From Roscoe Rules making everyone "do the chicken" to Francis Tanaguchi's vampire teeth to Spermwhale Whalen's "blue veiner" and/or "diamond cutter", I believe this is the best and most realistic book about police work I've ever read. I read it when I was a police officer in Southern Calif. in the 1970's, and am now reading it for the second time, about 25 years later. I'm considering using it as a text for a "Human Relations and Social Conflict" class I'm teaching at a Colorado Community College (Criminal Justice Program). I can't imagine a book that better depicts the reality of being a police officer, the crazy and depressing situations that continually arise, and the officer's means of dealing with the problems they encounter daily. Joseph Wambaugh became an icon with this book in my opinion, at least with the police culture in America. My only criticism of the book is that the style is a little narrative at times, but the points are made exceedingly well none-the-less. Every time Roscoe talks about making someone do the chicken, I can't help but laugh, since I used this phrase many times over the years, and only made one person "do the chicken" in 30 years in law enforcement. Great book and well worth reading.

15 posted on 10/14/2003 2:01:21 PM PDT by PJ-Comix (Ahnold Groped Eva Braun While Popping 100 Painkillers Per Day!!!)
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To: PJ-Comix
Our office was on the top floor of Parker Center and the cafeteria was just down the hall. We usually ate there or went for mexican food out in the Hollenbeck division area. Worked at Parker Center when RFK was shot. The investigative task force was also down the hall from us. It was a really fascinating job. The PD recruited me out of college. I was a civilian management type. Not a sworn officer.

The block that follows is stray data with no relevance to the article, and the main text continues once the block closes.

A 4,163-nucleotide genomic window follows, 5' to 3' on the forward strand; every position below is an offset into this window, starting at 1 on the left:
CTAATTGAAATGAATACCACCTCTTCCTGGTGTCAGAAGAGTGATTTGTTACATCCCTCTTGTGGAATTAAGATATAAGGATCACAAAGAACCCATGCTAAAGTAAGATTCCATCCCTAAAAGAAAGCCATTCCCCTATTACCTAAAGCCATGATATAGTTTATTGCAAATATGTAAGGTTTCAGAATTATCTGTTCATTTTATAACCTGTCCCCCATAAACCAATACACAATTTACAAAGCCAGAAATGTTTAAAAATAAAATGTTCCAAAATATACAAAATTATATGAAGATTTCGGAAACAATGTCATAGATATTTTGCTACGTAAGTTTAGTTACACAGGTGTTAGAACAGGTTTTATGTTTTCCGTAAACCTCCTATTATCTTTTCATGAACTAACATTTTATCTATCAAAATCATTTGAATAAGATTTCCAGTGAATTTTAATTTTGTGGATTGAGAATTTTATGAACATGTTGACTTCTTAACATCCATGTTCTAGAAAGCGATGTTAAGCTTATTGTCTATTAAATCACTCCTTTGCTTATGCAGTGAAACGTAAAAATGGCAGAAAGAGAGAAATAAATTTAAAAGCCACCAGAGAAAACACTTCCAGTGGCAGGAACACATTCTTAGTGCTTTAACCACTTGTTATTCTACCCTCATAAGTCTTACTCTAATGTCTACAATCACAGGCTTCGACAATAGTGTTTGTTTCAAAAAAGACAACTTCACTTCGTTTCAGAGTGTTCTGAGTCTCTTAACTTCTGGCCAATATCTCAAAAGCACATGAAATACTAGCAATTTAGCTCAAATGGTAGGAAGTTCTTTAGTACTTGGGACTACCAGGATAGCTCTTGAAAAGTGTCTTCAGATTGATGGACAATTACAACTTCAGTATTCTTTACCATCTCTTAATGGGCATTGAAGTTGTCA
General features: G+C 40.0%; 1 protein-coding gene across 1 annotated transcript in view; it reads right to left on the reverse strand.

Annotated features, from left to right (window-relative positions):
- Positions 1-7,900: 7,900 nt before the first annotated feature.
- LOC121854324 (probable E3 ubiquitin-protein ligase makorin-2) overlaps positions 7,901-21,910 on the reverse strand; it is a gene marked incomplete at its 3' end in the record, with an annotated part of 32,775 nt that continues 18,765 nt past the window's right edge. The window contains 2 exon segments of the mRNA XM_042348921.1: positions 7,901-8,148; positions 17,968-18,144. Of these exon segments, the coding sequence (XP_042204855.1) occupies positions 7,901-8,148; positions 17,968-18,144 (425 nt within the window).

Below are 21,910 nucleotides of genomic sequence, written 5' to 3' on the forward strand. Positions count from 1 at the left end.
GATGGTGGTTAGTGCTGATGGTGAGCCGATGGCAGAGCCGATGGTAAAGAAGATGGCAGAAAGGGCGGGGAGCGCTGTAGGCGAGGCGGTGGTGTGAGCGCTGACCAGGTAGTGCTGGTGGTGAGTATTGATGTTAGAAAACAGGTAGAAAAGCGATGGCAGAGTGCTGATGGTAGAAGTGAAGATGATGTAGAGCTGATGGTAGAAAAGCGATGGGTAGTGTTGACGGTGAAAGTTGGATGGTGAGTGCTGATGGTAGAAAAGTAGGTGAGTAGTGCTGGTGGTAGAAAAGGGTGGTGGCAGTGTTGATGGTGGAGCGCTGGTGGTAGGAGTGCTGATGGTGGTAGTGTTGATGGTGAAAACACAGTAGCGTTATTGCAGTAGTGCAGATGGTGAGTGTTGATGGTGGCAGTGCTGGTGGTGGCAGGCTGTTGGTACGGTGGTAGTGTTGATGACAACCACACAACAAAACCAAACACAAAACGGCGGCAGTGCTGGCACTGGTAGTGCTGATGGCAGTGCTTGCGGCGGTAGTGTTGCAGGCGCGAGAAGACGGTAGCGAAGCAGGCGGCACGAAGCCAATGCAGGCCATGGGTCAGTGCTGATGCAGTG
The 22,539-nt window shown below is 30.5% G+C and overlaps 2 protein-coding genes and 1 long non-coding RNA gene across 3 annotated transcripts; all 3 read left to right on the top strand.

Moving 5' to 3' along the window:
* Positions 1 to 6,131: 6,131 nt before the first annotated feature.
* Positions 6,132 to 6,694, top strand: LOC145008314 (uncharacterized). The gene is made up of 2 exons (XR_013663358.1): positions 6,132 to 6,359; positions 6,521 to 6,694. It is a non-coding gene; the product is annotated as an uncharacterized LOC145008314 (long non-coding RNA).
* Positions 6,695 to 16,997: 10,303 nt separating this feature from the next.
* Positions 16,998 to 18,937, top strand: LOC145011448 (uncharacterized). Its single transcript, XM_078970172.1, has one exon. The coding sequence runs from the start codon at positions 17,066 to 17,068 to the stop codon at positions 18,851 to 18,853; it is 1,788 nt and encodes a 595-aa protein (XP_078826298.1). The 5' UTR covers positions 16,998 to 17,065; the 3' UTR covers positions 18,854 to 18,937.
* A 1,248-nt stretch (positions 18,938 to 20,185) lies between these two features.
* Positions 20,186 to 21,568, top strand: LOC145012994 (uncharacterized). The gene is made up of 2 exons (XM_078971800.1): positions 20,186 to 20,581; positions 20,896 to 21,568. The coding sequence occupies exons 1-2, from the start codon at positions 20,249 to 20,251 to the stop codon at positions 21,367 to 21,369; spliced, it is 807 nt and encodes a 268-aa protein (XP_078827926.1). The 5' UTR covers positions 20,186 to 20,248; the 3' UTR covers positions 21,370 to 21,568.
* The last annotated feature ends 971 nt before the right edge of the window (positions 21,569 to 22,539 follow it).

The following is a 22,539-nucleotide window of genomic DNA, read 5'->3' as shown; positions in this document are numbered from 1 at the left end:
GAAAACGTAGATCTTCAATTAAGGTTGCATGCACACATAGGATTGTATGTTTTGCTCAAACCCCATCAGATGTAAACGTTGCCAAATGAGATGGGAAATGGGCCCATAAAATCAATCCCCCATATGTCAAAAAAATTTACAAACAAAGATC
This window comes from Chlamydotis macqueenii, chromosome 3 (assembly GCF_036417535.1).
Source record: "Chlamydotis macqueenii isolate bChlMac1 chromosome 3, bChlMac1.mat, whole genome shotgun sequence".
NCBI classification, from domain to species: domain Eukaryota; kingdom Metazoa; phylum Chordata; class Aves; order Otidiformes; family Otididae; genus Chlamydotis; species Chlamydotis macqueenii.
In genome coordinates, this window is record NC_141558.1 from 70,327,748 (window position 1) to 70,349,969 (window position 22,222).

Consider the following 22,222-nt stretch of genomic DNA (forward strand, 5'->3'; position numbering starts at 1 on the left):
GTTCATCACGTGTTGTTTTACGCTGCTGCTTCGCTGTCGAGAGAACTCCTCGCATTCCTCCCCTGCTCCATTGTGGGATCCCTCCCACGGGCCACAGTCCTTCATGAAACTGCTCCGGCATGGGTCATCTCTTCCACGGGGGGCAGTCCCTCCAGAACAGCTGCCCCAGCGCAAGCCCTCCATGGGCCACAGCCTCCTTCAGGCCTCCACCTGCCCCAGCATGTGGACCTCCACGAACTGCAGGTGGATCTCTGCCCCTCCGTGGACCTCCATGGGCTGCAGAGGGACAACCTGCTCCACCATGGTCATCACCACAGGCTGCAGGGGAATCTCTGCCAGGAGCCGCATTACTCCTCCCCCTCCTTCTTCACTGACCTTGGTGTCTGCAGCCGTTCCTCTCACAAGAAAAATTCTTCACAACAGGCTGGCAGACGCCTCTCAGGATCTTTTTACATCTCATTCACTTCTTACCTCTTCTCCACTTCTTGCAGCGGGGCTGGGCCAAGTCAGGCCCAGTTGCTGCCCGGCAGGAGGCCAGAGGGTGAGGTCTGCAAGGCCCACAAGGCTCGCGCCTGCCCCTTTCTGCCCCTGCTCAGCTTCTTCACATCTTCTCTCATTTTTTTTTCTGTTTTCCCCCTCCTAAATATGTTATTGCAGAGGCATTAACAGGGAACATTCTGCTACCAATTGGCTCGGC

16 posted on 10/14/2003 2:06:14 PM PDT by erswts
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To: PJ-Comix
PJ, I was an accedental cop, the Army has so many people coming back from VN that they didn't where to put them. I chased AWOL's all over NYC, saw a side of the place that few people will ever see, worked with Police Officers in all of the boroughs, it was an instructive phase of my life.

I volunteered to go back to VN, I was a grunt, it was safer, this was the time when those two young Marines, NYC LEOs were murdered.

17 posted on 10/14/2003 2:17:53 PM PDT by Little Bill (No Rats, A.N.S.W.E.R (WWP) is a commie front!!!!,)
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To: PJ-Comix
This book was written in a very interesting way. First, Wambaugh set up the mystery of the "dead body" at the choir practice. He then describes all of the players in detail during the book while you, the reader, get to guess who ends up being that "dead body." The answer, revealed at the end, is a surprise.

At first, I thought that the "choir practices" as described by Wambaugh were over the top. But then I recall my Marine Corps days and remember some rather wild times myself. There used to be a bar in El Centro (CA) that I used to go to at night and it had a backyard to it with old dilapitated lawn chairs and we'd take our drinks out there and lie around under the stars, getting, well, pretty much getting "swacked" as Wambaugh would put it. There were even a couple of local women who hung around the place who could well have been persuaded to "pull the train" on us.

There are many similarities between military life and law enforcement. You got your phoney-baloney inspections that basically exist for the brass to feel important and superior as they stroll through the ranks, nitpicking here and there. Many of the younger officers are incompetent and just horrible dealing with the rank and file, similar to how Lieutenant Finque is portrayed. Of course, there are plenty of seasoned vets like Sergeant Yanov that help them save face by acting as middleman. In the military as in the LA police department, it's the line sergeants that actually get things done (while the brass take all the credit).